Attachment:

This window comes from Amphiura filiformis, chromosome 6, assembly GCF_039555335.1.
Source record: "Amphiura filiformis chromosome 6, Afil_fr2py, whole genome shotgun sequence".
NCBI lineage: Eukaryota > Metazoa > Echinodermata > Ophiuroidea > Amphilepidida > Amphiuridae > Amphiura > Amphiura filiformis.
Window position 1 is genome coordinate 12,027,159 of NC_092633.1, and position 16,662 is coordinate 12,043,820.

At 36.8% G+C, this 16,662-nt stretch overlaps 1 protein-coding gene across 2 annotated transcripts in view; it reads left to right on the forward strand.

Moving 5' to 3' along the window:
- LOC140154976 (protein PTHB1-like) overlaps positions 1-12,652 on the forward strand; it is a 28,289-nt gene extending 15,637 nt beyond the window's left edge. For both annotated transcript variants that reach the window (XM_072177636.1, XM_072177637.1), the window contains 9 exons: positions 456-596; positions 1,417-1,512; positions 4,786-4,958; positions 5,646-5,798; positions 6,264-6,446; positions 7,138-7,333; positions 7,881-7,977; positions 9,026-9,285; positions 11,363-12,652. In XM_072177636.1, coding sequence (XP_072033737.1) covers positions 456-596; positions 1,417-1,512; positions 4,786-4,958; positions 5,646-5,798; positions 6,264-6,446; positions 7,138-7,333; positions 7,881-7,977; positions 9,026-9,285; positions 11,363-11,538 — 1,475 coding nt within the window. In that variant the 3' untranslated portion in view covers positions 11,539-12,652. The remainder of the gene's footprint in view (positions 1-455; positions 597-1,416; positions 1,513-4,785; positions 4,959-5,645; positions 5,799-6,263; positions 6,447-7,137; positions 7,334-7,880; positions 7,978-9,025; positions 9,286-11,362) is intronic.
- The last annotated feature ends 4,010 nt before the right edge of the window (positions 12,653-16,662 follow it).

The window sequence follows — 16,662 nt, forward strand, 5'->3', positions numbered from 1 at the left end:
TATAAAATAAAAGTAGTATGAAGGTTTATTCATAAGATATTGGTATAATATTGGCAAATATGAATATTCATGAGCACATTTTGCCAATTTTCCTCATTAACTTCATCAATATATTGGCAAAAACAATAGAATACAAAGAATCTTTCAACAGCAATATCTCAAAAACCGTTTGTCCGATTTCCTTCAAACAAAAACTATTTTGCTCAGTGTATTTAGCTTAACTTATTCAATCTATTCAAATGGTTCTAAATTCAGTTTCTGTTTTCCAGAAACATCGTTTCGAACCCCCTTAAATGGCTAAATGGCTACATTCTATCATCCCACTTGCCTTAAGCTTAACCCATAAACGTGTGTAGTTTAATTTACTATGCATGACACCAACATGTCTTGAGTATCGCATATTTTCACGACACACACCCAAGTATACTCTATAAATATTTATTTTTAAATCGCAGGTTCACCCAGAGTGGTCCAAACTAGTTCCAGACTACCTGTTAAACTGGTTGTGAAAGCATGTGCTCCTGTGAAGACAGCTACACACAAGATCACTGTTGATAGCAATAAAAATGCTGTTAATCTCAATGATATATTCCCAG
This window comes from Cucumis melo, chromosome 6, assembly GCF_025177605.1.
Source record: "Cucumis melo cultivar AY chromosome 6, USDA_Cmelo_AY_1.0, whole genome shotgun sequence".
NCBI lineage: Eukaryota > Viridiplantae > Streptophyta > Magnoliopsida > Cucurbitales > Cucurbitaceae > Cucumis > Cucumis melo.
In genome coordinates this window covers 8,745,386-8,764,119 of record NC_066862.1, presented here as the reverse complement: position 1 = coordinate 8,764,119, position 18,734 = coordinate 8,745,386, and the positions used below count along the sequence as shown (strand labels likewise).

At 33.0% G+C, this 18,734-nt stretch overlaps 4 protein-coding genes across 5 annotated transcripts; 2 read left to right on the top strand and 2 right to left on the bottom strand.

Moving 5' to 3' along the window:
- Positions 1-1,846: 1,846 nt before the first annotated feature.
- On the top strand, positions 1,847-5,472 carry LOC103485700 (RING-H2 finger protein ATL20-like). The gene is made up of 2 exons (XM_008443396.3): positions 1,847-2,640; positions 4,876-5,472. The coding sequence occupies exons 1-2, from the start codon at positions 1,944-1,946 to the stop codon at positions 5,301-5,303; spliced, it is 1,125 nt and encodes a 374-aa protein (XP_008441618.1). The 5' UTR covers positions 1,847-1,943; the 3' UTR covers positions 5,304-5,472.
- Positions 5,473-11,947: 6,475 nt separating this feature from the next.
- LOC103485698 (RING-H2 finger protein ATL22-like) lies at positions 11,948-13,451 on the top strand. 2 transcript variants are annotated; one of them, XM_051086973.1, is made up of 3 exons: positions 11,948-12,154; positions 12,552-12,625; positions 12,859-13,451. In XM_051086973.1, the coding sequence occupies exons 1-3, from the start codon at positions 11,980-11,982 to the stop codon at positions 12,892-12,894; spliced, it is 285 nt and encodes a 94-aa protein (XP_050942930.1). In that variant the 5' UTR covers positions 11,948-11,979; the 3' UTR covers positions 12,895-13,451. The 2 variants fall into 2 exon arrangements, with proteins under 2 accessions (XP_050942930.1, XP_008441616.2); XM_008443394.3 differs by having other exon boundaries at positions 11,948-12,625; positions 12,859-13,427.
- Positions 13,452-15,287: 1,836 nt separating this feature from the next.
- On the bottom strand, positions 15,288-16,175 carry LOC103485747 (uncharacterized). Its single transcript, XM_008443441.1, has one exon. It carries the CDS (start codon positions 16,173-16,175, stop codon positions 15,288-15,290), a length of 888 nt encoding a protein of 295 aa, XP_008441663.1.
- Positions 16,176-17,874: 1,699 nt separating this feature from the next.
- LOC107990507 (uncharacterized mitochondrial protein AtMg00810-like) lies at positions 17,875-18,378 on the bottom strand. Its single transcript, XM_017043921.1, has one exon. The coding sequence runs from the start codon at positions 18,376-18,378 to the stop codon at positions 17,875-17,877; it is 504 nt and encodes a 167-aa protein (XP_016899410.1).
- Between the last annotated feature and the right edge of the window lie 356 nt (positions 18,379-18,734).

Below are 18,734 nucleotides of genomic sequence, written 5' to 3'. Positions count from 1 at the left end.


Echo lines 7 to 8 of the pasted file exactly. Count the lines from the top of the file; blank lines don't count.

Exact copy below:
- LOC140154976 (protein PTHB1-like) overlaps positions 1-12,652 on the forward strand; it is a 28,289-nt gene extending 15,637 nt beyond the window's left edge. For both annotated transcript variants that reach the window (XM_072177636.1, XM_072177637.1), the window contains 9 exons: positions 456-596; positions 1,417-1,512; positions 4,786-4,958; positions 5,646-5,798; positions 6,264-6,446; positions 7,138-7,333; positions 7,881-7,977; positions 9,026-9,285; positions 11,363-12,652. In XM_072177636.1, coding sequence (XP_072033737.1) covers positions 456-596; positions 1,417-1,512; positions 4,786-4,958; positions 5,646-5,798; positions 6,264-6,446; positions 7,138-7,333; positions 7,881-7,977; positions 9,026-9,285; positions 11,363-11,538 — 1,475 coding nt within the window. In that variant the 3' untranslated portion in view covers positions 11,539-12,652. The remainder of the gene's footprint in view (positions 1-455; positions 597-1,416; positions 1,513-4,785; positions 4,959-5,645; positions 5,799-6,263; positions 6,447-7,137; positions 7,334-7,880; positions 7,978-9,025; positions 9,286-11,362) is intronic.
- The last annotated feature ends 4,010 nt before the right edge of the window (positions 12,653-16,662 follow it).